A guide to the NHL trade deadline: Analyzing the most important decisions

HC at Noon debates the way the New York Rangers are handling their rebuilding situation, by sending out a press release, John Shannon is on board, but Doug MacLean is definitely not a fan.

Anyone reading this is presumably already well-versed with the individual players most likely to be available on the trade market and potentially on the move between now and the February 26 deadline.

So instead of rehashing that list, let’s instead try to prepare for the festivities by viewing things from a slightly different angle. Here’s a look at some of the most interesting teams to keep an eye on, and the important decisions they face that warrant additional consideration.

Accepting Sunk Cost and Taking Advantage of the Seller’s Market

Over the past handful of days, there have been two extensions handed out to incumbent GMs and news of both were received with raised eyebrows.

There are so many gaps in information that at this point it’s awfully difficult to say anything definitive about Pierre Dorion and whether he’s the right individual for the Sens job.

There’s certainly some red flags and reasons to be skeptical of him. He clearly misjudged how good his team was when he paid an exorbitant price for Matt Duchene this season, and the double whammy of trading a top prospect (Jonathan Dahlen) for Alex Burrows before giving the 36-year-old a multi-year extension was bad. Dorion generally seems to have an affinity for inexplicably giving depth role players those types of restrictive deals, which is one of my biggest team-building pet peeves.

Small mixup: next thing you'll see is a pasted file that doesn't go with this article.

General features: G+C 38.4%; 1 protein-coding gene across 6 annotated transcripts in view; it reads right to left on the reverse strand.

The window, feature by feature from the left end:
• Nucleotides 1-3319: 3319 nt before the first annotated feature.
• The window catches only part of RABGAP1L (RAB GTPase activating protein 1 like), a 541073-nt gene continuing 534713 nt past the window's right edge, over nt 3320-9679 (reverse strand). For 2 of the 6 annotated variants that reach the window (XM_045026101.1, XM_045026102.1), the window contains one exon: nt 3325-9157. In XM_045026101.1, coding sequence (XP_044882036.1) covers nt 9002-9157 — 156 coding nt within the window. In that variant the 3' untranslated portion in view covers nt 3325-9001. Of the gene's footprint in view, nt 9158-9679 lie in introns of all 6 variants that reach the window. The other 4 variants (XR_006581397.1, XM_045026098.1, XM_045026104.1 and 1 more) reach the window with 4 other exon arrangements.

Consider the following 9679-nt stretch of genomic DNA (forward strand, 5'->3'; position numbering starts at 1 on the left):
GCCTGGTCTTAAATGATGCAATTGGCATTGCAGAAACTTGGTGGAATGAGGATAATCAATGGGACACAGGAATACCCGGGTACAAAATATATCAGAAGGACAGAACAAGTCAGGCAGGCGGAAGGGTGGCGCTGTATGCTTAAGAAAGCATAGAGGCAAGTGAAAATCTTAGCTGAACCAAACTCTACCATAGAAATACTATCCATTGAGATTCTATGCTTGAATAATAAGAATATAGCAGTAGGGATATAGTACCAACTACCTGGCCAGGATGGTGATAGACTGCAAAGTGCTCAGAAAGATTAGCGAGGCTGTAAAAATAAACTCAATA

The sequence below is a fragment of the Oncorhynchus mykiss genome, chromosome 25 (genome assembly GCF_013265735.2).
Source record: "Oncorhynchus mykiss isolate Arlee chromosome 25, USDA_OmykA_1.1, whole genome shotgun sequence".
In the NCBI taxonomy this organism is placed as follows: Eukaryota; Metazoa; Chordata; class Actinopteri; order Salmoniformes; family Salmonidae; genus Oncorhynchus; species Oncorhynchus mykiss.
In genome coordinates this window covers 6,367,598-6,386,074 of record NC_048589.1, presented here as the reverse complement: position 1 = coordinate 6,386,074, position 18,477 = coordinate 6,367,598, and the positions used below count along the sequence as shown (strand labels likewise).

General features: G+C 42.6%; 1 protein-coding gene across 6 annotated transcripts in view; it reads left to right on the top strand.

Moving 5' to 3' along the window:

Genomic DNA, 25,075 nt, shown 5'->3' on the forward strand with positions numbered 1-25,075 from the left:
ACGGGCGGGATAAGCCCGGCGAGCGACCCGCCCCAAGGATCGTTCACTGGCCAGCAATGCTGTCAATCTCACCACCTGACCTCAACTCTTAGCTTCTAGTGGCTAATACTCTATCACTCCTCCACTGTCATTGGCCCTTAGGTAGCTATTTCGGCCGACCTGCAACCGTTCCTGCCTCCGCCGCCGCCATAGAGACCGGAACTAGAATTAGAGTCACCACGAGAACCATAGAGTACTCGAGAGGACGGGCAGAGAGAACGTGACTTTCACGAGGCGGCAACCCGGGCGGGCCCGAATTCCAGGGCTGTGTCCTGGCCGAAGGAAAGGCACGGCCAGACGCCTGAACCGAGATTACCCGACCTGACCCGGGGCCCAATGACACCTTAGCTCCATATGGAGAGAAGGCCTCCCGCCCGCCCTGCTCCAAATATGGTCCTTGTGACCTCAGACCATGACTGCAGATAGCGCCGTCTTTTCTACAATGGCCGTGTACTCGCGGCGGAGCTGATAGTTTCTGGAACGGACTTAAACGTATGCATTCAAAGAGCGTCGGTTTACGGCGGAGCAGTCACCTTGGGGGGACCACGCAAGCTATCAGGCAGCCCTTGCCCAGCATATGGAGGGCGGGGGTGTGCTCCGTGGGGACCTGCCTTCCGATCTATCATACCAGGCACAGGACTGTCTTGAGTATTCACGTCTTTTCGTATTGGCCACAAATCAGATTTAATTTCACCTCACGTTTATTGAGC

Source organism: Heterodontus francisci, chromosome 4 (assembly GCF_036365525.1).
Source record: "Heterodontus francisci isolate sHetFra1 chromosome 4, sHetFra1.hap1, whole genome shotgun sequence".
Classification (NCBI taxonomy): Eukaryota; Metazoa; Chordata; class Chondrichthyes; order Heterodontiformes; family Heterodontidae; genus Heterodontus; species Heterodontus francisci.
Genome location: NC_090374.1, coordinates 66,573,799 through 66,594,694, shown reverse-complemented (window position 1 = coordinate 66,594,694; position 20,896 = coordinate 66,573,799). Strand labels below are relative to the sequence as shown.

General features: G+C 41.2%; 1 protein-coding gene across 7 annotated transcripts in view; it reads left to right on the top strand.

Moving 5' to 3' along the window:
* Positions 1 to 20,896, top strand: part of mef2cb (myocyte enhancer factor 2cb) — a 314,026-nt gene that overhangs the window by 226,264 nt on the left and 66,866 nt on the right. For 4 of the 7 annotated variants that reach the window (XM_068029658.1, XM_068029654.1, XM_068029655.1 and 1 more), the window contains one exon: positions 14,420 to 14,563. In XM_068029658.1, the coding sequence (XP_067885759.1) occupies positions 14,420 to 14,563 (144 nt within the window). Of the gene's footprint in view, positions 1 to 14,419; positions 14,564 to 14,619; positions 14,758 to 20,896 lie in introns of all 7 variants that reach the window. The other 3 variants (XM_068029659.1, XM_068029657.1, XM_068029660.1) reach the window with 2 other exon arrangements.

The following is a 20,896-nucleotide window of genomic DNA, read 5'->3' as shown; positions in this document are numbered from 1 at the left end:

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But ultimately, as has been the case for years, it’s difficult to know how much of the blame for those things can be laid at Dorion’s feet, and how much of it is an unfortunate byproduct of him being handcuffed by the financial black cloud that looms over the Senators organization (and will continue to as long as Eugene Melnyk owns the team).

Dorion has some big decisions to make in the weeks and months to come with everything involving Erik Karlsson, a potential Mike Hoffman trade, and Mark Stone’s next contract. The decision that may tell us the most about Dorion’s ability as a GM will be in how he handles Cody Ceci’s impending restricted free agency, and whether he’s able to cut his losses, or whether he can’t help himself from doubling down on a depreciating asset.

The Jim Benning situation in Vancouver is different. He’s been around since the summer of 2014 and has a longer track record of moves for us to evaluate. His brigade of local supporters are quick to bring up the fact that he took over an aging team that was already on the decline, and that he’s been slowly but surely building up the prospect pool from almost nothing.

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While Brock Boeser certainly looks like a home run pick (and then some), and Elias Pettersson is tantalizing fans with his tremendous overseas production and highlight videos, it’s fair to feel like Benning has left meat on the bone.